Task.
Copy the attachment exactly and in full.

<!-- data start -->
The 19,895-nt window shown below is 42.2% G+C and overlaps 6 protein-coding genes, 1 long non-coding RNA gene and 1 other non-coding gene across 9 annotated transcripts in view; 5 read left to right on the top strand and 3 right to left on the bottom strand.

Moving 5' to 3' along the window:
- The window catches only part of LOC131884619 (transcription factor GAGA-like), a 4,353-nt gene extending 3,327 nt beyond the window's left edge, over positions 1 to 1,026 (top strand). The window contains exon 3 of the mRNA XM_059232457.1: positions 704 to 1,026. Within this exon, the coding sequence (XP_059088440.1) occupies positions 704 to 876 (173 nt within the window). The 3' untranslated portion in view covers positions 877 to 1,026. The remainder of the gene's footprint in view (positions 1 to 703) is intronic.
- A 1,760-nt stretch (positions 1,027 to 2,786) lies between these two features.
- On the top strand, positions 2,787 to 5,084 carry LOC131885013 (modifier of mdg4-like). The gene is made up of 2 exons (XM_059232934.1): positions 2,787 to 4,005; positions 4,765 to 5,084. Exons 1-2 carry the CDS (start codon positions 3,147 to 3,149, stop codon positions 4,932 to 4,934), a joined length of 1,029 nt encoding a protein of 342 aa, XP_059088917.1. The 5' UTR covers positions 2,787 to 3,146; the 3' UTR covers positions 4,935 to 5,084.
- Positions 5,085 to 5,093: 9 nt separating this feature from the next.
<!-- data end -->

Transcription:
The 19,895-nt window shown below is 42.2% G+C and overlaps 6 protein-coding genes, 1 long non-coding RNA gene and 1 other non-coding gene across 9 annotated transcripts in view; 5 read left to right on the top strand and 3 right to left on the bottom strand.

Moving 5' to 3' along the window:
- The window catches only part of LOC131884619 (transcription factor GAGA-like), a 4,353-nt gene extending 3,327 nt beyond the window's left edge, over positions 1 to 1,026 (top strand). The window contains exon 3 of the mRNA XM_059232457.1: positions 704 to 1,026. Within this exon, the coding sequence (XP_059088440.1) occupies positions 704 to 876 (173 nt within the window). The 3' untranslated portion in view covers positions 877 to 1,026. The remainder of the gene's footprint in view (positions 1 to 703) is intronic.
- A 1,760-nt stretch (positions 1,027 to 2,786) lies between these two features.
- On the top strand, positions 2,787 to 5,084 carry LOC131885013 (modifier of mdg4-like). The gene is made up of 2 exons (XM_059232934.1): positions 2,787 to 4,005; positions 4,765 to 5,084. Exons 1-2 carry the CDS (start codon positions 3,147 to 3,149, stop codon positions 4,932 to 4,934), a joined length of 1,029 nt encoding a protein of 342 aa, XP_059088917.1. The 5' UTR covers positions 2,787 to 3,146; the 3' UTR covers positions 4,935 to 5,084.
- Positions 5,085 to 5,093: 9 nt separating this feature from the next.